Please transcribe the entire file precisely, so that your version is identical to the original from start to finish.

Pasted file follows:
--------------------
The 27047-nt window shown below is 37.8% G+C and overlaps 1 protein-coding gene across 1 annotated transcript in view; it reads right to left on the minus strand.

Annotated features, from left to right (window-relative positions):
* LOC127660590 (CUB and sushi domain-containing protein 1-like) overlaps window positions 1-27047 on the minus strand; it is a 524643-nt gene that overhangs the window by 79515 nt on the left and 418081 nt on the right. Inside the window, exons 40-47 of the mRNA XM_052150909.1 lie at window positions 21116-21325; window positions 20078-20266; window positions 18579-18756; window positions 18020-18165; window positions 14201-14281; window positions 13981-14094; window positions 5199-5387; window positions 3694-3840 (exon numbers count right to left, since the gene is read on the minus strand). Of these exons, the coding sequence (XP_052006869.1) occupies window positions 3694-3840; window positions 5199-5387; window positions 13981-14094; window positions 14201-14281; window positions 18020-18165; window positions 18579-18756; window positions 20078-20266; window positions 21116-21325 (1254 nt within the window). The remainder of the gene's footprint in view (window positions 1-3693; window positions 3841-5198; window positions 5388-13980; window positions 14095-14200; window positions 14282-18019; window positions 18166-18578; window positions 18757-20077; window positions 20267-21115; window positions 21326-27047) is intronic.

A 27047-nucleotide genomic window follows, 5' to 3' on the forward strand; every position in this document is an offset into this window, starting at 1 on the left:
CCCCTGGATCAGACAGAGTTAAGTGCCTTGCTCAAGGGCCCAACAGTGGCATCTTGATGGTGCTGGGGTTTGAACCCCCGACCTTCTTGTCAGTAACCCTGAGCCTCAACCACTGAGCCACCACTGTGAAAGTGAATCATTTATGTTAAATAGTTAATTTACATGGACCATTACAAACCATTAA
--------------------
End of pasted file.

The 27047-nt window shown below is 37.8% G+C and overlaps 1 protein-coding gene across 1 annotated transcript in view; it reads right to left on the minus strand.

Annotated features, from left to right (window-relative positions):
* LOC127660590 (CUB and sushi domain-containing protein 1-like) overlaps window positions 1-27047 on the minus strand; it is a 524643-nt gene that overhangs the window by 79515 nt on the left and 418081 nt on the right. Inside the window, exons 40-47 of the mRNA XM_052150909.1 lie at window positions 21116-21325; window positions 20078-20266; window positions 18579-18756; window positions 18020-18165; window positions 14201-14281; window positions 13981-14094; window positions 5199-5387; window positions 3694-3840 (exon numbers count right to left, since the gene is read on the minus strand). Of these exons, the coding sequence (XP_052006869.1) occupies window positions 3694-3840; window positions 5199-5387; window positions 13981-14094; window positions 14201-14281; window positions 18020-18165; window positions 18579-18756; window positions 20078-20266; window positions 21116-21325 (1254 nt within the window). The remainder of the gene's footprint in view (window positions 1-3693; window positions 3841-5198; window positions 5388-13980; window positions 14095-14200; window positions 14282-18019; window positions 18166-18578; window positions 18757-20077; window positions 20267-21115; window positions 21326-27047) is intronic.

A 27047-nucleotide genomic window follows, 5' to 3' on the forward strand; every position in this document is an offset into this window, starting at 1 on the left:
CCCCTGGATCAGACAGAGTTAAGTGCCTTGCTCAAGGGCCCAACAGTGGCATCTTGATGGTGCTGGGGTTTGAACCCCCGACCTTCTTGTCAGTAACCCTGAGCCTCAACCACTGAGCCACCACTGTGAAAGTGAATCATTTATGTTAAATAGTTAATTTACATGGACCATTACAAACCATTAA